Victorian England: Aspects of English and Imperial History, 1837-1901

By L. C. B. Seaman | Go to book overview
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21


Queen and Mother


May children of our children say,
‘She wrought her people lasting good;


Her court was pure; her life serene;
God gave her peace; her land reposed;
A thousand claims to reverence closed
In her as Mother, Wife and Queen.

TENNYSON, 1851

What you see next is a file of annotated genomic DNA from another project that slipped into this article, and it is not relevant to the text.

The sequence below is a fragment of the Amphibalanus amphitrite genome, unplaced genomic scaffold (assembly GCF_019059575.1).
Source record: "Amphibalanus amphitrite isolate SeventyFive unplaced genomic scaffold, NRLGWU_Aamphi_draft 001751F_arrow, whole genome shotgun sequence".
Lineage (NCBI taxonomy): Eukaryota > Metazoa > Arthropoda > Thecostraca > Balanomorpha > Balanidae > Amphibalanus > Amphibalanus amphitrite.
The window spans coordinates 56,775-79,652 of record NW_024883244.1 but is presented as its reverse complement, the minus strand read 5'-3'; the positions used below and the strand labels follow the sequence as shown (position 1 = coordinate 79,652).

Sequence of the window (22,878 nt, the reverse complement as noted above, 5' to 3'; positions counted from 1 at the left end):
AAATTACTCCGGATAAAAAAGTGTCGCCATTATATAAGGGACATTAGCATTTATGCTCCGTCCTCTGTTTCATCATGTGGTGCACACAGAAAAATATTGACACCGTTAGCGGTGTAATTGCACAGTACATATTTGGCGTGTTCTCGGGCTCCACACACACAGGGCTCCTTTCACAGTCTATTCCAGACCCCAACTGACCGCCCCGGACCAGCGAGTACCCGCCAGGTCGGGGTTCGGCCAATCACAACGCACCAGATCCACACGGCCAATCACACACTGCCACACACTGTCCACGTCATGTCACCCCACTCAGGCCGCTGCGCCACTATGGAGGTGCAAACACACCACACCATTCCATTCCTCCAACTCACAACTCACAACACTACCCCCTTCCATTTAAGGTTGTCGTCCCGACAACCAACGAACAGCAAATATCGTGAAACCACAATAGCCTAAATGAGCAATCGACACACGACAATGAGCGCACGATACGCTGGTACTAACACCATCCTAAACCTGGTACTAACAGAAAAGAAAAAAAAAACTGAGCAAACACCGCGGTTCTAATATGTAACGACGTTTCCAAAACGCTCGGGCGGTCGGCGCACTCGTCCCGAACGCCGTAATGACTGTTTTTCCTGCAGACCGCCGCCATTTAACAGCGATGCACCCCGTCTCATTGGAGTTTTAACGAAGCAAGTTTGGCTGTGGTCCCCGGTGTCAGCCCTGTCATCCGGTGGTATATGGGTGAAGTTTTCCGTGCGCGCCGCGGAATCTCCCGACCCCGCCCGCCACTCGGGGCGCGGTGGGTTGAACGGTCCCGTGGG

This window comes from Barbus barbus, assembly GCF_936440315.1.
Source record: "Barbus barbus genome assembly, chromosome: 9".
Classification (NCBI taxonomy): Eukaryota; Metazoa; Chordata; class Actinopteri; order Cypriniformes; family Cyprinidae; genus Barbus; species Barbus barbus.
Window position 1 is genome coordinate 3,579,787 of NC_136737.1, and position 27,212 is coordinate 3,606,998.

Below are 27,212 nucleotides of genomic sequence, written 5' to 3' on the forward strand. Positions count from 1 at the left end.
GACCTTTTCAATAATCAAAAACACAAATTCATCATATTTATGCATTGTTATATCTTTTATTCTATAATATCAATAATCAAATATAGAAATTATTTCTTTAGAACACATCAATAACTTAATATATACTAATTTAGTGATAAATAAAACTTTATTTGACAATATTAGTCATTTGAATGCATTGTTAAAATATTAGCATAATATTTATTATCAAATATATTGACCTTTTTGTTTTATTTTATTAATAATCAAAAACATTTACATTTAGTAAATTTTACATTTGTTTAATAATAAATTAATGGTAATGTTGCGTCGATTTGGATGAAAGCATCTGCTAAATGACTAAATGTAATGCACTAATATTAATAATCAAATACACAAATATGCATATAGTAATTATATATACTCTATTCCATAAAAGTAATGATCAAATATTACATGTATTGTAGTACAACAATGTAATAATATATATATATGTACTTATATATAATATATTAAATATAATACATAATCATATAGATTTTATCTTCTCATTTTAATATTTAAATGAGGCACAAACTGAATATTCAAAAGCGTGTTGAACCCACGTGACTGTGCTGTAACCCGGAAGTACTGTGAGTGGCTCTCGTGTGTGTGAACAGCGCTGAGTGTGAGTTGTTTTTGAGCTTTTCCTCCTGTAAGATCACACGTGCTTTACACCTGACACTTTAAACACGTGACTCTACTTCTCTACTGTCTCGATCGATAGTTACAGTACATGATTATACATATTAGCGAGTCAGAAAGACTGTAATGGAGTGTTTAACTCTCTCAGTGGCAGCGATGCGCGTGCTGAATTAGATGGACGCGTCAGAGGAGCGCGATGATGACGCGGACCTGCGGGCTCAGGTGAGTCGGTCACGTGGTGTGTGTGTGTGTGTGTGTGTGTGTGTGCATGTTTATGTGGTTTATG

It is a sufficient measure of the length of Queen Victoria’s reign to recall that it began in the year that John Constable died and ended in the year that Walt Disney was born. Nothing but the fact that one reigning sovereign presided over the intervening years could give even the appearance of unity to a period that spanned the gap between two such different lives: one, creative of the still canvases that portrayed the vanishing rural landscape of pre-industrial England, and the other productive of the fast-moving celluloid antics and canned American squawks of Donald Duck. Yet the length of the Queen’s reign was not without its consequences. It provided the public mind with a sense of continuity with its past, which was none the less real for being wholly symbolic, and all the more valuable for contrasting so sharply with the dramatic social and economic changes by which that long reign had been marked. Much of the effusive verbiage occasioned by her two Jubilees in 1887 and 1897, and by her death in 1901, was in fact taken up with the astonished recital of all the changes that had occurred since 1837; but, informing most of what was written and said, was a hardly less astonished realization that, all through what had happened, one small, not very clever and certainly not very beautiful, woman had sat securely on the throne, her common

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